Attaching Horse Stall Posts to Trusses – Just Say No!
Horse housing can be a significant piece of pie for post frame (pole barn) builders and building kit suppliers when economies are good. From 2007 to 2012, as U.S. economy tanked, horse populations decreased by 10%! Well, economies are cyclical and with a strong recovery a need for stall barns has increased.
What surprises me – only a very small number of what I would term “best designed” stall barns – designed with sufficient airflow for healthiest horses, are being built. These buildings do not have prefabricated roof trusses, instead they are built using poles (columns) and dimensional lumber rafters. For more reading about pole and raftered stall barns: https://www.hansenpolebuildings.com/2012/08/stall-barn/.
I scratch my head when I see clients investing in clearspan buildings to be used for equine housing. I am most familiar with pole and rafter buildings with poles every twelve feet, to accommodate building horse stalls. Reader SCOTT in DAYTON writes in as one of these who now facing some challenges of trying to correctly construct stalls in his clearspan building. He writes:
“I am installing dividers and horse stalls in a clear span structure. Interior posts need to be added two of which will attach to one of the rafters and serve as supports for the dividers and a stall front. Each post will consist of three 2×6 cribbed boards with treated lumber for the below grade pieces. The tops of the posts will be saddles so that I can through-bolt into the rafter. My question is: how do I set these so that they are neither supporting or hanging from the rafter? Do I dig the holes just shallow enough so that the top of the posts will be snug to the rafter or just hang them and fill the holes with concrete? Thanks!”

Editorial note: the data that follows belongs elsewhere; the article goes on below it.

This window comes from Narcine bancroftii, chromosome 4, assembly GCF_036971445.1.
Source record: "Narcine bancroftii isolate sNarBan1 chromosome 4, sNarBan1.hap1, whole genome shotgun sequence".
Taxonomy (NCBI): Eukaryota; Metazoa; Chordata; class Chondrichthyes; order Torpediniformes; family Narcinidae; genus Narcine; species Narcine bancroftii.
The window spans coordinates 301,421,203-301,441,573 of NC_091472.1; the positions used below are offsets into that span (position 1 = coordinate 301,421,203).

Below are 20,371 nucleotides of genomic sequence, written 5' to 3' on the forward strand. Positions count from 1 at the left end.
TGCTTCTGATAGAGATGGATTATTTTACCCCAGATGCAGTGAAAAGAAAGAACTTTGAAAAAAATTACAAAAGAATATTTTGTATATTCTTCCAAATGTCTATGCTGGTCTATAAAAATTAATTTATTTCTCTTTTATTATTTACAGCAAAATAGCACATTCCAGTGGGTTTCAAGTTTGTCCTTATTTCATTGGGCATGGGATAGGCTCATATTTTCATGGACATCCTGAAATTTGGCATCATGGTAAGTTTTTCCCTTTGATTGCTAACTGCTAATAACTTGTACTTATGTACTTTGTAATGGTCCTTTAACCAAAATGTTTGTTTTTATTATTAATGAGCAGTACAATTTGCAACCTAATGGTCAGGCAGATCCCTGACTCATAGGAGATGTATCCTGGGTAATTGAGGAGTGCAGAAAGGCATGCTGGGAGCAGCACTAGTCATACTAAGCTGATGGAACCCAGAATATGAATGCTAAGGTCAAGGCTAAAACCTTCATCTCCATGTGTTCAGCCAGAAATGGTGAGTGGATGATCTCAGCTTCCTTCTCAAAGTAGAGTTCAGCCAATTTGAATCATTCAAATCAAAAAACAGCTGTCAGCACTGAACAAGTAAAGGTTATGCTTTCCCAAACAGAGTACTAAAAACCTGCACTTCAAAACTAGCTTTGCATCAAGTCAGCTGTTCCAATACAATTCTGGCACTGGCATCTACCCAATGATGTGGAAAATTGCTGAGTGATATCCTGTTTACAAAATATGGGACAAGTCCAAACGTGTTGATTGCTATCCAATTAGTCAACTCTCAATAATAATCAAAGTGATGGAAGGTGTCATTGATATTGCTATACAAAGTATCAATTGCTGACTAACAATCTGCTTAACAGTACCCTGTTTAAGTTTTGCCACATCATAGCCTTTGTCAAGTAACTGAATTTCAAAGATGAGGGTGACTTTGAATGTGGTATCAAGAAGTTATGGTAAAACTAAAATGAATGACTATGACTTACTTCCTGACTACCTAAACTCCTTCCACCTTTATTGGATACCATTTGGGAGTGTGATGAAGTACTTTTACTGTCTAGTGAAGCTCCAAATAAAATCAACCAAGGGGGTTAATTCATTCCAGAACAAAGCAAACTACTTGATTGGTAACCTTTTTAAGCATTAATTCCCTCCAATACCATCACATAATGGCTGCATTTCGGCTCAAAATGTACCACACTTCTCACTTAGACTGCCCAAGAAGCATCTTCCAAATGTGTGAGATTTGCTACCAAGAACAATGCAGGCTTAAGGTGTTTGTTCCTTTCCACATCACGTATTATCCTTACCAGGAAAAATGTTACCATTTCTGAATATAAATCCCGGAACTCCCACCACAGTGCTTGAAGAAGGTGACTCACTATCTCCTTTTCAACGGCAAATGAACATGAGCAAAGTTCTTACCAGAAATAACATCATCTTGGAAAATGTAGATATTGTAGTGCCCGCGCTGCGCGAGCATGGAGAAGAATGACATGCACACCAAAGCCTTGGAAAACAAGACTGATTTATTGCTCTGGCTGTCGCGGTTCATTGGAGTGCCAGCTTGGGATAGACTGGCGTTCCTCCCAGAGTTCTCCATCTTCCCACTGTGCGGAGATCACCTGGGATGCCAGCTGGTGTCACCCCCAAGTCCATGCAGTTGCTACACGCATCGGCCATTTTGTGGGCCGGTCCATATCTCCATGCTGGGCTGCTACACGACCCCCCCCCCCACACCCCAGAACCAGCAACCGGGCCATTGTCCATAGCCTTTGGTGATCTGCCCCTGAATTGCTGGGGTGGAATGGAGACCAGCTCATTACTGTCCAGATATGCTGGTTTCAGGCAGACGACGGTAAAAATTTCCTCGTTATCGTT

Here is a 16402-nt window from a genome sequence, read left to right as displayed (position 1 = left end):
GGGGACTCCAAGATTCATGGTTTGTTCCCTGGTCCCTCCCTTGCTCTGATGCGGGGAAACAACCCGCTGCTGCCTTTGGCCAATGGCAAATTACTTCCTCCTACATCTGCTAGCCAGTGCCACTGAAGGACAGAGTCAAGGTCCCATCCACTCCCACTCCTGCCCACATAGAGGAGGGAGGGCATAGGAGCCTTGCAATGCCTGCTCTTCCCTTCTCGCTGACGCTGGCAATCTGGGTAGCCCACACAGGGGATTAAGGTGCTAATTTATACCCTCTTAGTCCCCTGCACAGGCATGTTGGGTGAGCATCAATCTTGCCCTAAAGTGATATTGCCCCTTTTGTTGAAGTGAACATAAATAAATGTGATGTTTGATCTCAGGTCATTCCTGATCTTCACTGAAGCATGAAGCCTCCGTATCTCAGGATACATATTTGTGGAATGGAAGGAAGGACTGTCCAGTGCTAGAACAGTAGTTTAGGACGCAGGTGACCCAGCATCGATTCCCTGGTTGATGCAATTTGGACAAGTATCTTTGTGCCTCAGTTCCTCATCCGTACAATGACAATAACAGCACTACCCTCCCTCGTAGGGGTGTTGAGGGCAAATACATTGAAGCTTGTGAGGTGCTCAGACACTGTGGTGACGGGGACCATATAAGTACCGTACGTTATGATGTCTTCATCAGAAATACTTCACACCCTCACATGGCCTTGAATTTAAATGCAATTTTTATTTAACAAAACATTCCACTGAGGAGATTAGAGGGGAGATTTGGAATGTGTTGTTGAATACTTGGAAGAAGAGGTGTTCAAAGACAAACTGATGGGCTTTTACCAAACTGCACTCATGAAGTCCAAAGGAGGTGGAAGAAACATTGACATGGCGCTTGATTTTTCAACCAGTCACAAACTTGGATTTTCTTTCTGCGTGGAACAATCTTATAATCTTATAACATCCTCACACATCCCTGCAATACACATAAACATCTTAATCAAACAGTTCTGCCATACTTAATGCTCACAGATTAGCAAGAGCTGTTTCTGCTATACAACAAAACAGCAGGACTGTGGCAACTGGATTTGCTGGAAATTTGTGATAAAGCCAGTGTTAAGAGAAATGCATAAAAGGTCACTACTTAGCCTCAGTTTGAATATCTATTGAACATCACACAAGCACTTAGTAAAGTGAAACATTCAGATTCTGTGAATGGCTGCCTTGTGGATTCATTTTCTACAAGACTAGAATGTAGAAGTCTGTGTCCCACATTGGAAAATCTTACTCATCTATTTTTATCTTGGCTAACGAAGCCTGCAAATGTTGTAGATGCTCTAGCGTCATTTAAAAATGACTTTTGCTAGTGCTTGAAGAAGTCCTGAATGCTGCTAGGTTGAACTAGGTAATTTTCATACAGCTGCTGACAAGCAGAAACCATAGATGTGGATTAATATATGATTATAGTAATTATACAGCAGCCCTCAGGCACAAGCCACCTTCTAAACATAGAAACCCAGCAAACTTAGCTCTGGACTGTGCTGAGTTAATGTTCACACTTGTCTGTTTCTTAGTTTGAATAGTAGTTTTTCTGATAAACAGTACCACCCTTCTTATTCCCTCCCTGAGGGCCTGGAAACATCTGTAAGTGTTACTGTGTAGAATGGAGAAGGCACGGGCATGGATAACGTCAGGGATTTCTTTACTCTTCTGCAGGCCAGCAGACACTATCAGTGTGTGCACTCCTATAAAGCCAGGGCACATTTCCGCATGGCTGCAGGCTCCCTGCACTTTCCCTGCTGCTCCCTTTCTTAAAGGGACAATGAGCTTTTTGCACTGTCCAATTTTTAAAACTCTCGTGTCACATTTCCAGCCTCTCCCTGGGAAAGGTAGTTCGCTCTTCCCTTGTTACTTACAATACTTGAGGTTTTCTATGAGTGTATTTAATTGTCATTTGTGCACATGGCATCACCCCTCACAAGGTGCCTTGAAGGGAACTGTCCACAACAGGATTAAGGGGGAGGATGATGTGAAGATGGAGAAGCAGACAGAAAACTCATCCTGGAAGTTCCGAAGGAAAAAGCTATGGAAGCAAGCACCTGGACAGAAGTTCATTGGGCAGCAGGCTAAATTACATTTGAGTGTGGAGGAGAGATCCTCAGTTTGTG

Mike the Pole Barn Guru responds:
Even after nearly 20 years as a Midwest import I am still not used to prefabricated wood roof trusses being referred to as “rafters”. Unless you have prior truss manufacturer engineer sealed approval you should not be connecting columns to truss bottom chords. While it may seem added support of a tightly fitting column might be an assist, under a snow load it may actually place loads upon truss in spots not designed for support and can lead to a catastrophic failure.
You may want to consider using either a solid sawn pressure preservative treated column, or a glu-laminated column with bottoms treated for structural in ground use, as opposed to nailing up a three ply 2×6 column where members can separate over time.
I’d be prone to place columns deep into the ground and completely backfill the holes with premix concrete, stopping columns well below trusses.